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Prompts for the First Two Weeks of November Is Lifewriting Month

Below are prompts for the first week of November. To help you to write your memoirs more prolifically–and even bring them to a finish in the form of a published memoir–I offer these eight suggestions to help you succeed. They are tried and true tips that bear repeating and repeating.

November 1: Ask someone in your family to tell you some of his/her lifestories.

November 2: Share a few of your lifestories with someone with whom you have not done so before.

November 3: Visualize an event from your early life. Take notes on what you recall.(See pages 52 and 136 of Turning Memories Into Memoirs, third edition)

 November 4: Create a memory List of at least 200 items. (See page 41 of Turning Memories Into Memoirs, third edition)

November 5: Write a story from an item on your Memory List.

November 6: Organize a lifestory party at which you invite your siblings. Have a free exchange of memories.

November 7: Tell a story to your child or grandchild about one of your grandparents.

November 8: Tell a friend or relative the back story of an object in your house. Write the story down.

November 9: Write in a journal about today. Include salient details that will make the day vivid when you reread this entry years from now.

November 10: Write a 3-to-5-page story about something in your life you have not spoken to many people about.

November 11: Volunteer to write five pages of a relative’s lifestory.

November 12: Find your memorabilia (diplomas, newspaper articles, certificates) and write at least 50 memories that come to you.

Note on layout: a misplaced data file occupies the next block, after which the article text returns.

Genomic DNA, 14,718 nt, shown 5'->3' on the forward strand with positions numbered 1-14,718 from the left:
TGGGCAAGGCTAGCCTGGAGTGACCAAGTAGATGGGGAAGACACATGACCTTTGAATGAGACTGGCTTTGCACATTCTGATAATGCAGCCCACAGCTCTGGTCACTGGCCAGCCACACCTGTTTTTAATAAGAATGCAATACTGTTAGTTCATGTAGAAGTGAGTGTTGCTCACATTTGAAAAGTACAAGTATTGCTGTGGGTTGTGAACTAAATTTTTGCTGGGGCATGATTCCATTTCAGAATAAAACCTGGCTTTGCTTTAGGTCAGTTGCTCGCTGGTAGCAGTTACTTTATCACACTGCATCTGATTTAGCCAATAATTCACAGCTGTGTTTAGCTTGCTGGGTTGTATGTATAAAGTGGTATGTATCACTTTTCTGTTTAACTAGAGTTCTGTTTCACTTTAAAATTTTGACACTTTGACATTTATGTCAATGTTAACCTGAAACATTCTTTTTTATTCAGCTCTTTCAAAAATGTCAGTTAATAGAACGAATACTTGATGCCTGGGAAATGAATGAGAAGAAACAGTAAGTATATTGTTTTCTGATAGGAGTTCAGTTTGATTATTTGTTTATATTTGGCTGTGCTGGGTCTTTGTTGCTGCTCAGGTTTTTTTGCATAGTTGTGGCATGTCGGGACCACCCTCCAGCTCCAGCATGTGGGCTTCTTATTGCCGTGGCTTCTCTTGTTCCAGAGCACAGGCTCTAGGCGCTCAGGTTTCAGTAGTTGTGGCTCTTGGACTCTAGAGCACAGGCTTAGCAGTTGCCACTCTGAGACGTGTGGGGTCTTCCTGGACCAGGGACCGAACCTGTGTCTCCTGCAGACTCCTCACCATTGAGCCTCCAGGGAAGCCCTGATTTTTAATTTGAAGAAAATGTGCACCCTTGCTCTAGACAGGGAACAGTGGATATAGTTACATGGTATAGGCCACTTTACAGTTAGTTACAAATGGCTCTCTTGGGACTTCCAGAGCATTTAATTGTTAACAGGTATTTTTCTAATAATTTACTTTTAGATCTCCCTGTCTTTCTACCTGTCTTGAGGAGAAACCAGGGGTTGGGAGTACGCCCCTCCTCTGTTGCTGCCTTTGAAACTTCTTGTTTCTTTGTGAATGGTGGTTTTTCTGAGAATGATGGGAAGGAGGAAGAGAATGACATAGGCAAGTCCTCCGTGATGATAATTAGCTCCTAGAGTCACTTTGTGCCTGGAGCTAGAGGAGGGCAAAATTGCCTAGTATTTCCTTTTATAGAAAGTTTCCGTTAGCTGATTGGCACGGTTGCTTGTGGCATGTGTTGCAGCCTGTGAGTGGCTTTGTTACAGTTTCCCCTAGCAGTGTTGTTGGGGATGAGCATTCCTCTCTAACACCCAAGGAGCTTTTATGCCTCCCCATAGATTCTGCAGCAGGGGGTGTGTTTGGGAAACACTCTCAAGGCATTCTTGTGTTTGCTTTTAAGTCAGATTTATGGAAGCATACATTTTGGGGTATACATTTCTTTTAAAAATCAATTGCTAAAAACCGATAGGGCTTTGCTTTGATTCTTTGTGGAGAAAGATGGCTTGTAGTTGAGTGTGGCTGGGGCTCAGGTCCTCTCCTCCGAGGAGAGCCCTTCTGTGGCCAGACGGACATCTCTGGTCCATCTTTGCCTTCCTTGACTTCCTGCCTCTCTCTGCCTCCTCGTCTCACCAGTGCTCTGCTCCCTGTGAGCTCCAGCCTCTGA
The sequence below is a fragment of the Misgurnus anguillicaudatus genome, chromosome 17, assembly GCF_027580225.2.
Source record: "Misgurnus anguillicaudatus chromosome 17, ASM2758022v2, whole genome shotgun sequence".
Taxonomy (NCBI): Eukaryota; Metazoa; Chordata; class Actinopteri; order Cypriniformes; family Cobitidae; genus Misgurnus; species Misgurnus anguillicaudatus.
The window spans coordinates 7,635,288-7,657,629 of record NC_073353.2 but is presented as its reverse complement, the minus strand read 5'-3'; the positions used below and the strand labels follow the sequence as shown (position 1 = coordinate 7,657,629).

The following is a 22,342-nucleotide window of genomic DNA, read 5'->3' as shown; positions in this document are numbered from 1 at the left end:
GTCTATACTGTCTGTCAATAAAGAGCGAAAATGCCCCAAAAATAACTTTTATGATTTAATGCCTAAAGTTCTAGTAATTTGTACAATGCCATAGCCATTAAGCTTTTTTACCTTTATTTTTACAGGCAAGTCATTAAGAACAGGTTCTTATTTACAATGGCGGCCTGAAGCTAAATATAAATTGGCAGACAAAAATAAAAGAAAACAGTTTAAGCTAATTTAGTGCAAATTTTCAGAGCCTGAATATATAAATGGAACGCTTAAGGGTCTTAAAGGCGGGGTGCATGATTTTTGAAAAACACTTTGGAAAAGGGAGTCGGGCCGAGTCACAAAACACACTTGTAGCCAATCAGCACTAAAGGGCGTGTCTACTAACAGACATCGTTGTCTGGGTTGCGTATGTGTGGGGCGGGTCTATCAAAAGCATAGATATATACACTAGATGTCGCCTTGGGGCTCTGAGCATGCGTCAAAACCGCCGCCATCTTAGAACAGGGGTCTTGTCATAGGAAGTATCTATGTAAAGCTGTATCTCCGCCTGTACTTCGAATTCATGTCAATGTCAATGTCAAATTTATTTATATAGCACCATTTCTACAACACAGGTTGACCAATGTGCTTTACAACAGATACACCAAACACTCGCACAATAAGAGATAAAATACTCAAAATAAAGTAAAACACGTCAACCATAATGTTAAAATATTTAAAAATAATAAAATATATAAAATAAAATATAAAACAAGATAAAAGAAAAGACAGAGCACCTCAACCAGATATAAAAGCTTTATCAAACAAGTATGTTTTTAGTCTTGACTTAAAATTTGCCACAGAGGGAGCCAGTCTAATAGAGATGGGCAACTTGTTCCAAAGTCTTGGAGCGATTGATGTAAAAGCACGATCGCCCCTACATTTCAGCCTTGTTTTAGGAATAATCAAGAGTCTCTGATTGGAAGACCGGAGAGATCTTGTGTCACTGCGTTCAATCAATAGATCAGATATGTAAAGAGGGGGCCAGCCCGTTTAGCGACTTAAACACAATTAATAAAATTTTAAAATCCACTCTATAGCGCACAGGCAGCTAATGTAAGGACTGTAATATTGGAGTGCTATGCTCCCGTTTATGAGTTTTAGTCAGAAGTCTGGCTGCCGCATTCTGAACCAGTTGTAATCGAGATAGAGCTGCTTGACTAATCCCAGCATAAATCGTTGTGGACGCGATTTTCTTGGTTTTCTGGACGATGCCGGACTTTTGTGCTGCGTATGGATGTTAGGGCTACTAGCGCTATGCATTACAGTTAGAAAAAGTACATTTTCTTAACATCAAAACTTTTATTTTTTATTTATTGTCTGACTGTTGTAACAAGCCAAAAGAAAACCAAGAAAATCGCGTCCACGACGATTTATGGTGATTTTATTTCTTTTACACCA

November 13: Reread old letters and write down as many memories as they bring to mind.

November 14: Find a memoir in a bookstore or library. Begin reading.

November 15: See a movie that is a biography.

For a free e-book on writing memoirs, The Memory List Question Book:

Do You Have a Story To Share But You Aren't a Writer?

We have helped many people whose lives demanded to be recorded but who themselves There is a difference between proofreading and editing.were not writers to create interesting and well-written memoirs.

We listen to you speak your story. We ask you a multitude of questions. Then we get to work writing. We come back to you with text and you make lots of corrective comments and we ask you a whole lot of new questions. Then, we go back to writing again.

Over time, your story develops into a memoir—one that you have shaped at every stage of the writing process.

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